I wanted to write about expectation and reality and how we can deal with that. A strong theme that I come across is how our greatest pain can come from our greatest expectation. Where we feel that disparity between what we had hoped to happen and the reality of what has happened. Created between these two points there’s a lot of stress, a lot of tension and a lot of anxiety.
If this is unfamiliar to you, I’m simply inviting you to notice when you’re feeling unhappy about something and asking yourself these questions: what have I expected to have happen? And what actually is happening? I’d like you to be aware of it and be curious as to how you’re feeling. See that these two things are creating the most amount of pain for you. Notice. Become aware, become curious. Sometimes awareness can be the first step which automatically rolls out change.
The most useful way to handle expectations is to ask: “What was my ultimate goal? What did I want to achieve overall?” Sometimes expectations are fixed by concentrating on what is the bigger goal. Therefore take a moment to look at the expectation and understand what you’re looking to achieve overall. What was the higher goal? You may discover that the expectation may not always fully reflect the overall goal.
See also: Managing Overwhelm
We need to ask, “What was my goal above all this? What is my overall intention?” And, I offer, that won’t have changed. Your expectation of how it was going to come about has changed because you didn’t get the result you expecting. But the reality is that you still have that goal in place, you just need to find a different way of getting to it. I want you to really understand this point. Once we get to the intention, the goal, we understand what was going on for us. This helps us say, “Okay, actually what I’m ultimately aiming for is this goal. That last way didn’t meet my goals my outcomes. I now need to adjust and then focus back. But my goal my overall goal remains the same”. You probably have heard this before in a variety of conversations where expectations haven’t been met. At this point you can apply the above awareness and begin to extract from the expectation what is ultimately trying to be achieved.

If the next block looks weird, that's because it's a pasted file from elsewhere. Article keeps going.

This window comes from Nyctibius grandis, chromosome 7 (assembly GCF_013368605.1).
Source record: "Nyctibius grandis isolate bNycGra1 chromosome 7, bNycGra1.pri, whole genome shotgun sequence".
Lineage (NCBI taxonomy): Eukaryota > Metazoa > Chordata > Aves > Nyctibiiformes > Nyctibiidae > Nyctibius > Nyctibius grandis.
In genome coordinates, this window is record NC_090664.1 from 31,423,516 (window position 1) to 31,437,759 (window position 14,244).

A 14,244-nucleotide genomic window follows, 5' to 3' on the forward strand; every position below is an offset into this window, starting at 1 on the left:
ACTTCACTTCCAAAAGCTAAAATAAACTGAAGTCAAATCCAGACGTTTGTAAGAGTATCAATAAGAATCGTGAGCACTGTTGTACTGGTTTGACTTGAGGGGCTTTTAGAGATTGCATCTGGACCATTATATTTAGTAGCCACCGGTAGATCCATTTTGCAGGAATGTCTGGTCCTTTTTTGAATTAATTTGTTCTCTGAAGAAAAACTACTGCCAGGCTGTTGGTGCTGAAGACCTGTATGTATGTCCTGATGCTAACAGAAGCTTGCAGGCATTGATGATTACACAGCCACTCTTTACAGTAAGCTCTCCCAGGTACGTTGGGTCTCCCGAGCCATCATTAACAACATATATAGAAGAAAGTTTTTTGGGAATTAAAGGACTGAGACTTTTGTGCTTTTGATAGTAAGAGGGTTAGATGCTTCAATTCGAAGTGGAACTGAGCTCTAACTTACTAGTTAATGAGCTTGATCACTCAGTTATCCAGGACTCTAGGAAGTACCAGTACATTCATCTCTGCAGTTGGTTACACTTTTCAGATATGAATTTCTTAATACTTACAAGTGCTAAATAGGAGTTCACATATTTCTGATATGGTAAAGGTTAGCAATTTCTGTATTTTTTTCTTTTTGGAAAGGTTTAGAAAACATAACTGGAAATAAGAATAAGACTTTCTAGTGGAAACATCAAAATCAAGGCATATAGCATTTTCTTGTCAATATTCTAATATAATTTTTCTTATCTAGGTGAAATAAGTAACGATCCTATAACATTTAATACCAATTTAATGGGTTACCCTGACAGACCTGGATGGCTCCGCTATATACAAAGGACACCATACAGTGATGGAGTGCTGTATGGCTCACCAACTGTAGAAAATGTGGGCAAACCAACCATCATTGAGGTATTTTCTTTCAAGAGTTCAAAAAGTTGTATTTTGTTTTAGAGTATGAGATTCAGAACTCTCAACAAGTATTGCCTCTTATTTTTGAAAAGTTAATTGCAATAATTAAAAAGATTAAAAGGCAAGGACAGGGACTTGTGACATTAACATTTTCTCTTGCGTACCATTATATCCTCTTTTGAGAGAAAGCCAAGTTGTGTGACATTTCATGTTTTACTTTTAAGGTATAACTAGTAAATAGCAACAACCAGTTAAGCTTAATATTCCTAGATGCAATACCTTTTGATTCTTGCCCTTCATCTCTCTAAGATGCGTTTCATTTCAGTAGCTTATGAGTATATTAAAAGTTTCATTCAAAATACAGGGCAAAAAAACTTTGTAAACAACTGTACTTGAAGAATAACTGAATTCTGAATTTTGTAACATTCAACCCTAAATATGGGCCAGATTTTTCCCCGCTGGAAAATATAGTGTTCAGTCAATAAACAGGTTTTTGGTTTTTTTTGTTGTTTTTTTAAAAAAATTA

Say a group of you are going on a camping trip and one friend has let you down by not bringing something. You’re mad and upset. But ask yourself what’s your goal above the expectation? Perhaps it’s to have a great holiday camping with friends. Has this friend’s actions greatly affected that? Maybe it can be easily sorted. It doesn’t affect the larger goal. By moving past expectation and getting clear about the outcome really helps to create a different solution.
Check out: The Secret of Success is Failing, Often
The final thing to consider is our own language. Notice when we’re using language which creates expectations. The simplest example is: should. That person should have remembered those things for the camping trip. That person should be in love with me. And a way to challenge your ‘shoulds’ is by just changing that verb and putting something else in place i.e.: must, can or will. These words more empowering, assertive and not filled with judgement. Try replacing ‘should’ with ‘I must’, ‘I will’ or ‘I can’. Any of these are better or more useful for you.
I hope you get some value from this article, there’s a lot packed inside. What I want you to get from this is just notice when frustration occurs and ask yourself, “What is my intention behind the expectation?” and course-correct back to your overall goal.
I coach clients and teams to remove obstacles, overcome challenges and engage with change which creates long-term benefits for the individual and the organisation.
I love the process of working with people of getting them from a stuck state of thinking to that ‘click’ moment when they discover their personal capability.
As well as a personal coach, I’m the owner of The Parent and Pupil Coach delivering behavioural change programmes for 10–16 year olds. I coach for leadership and transition for career parents and is regularly contributing to webinars and articles.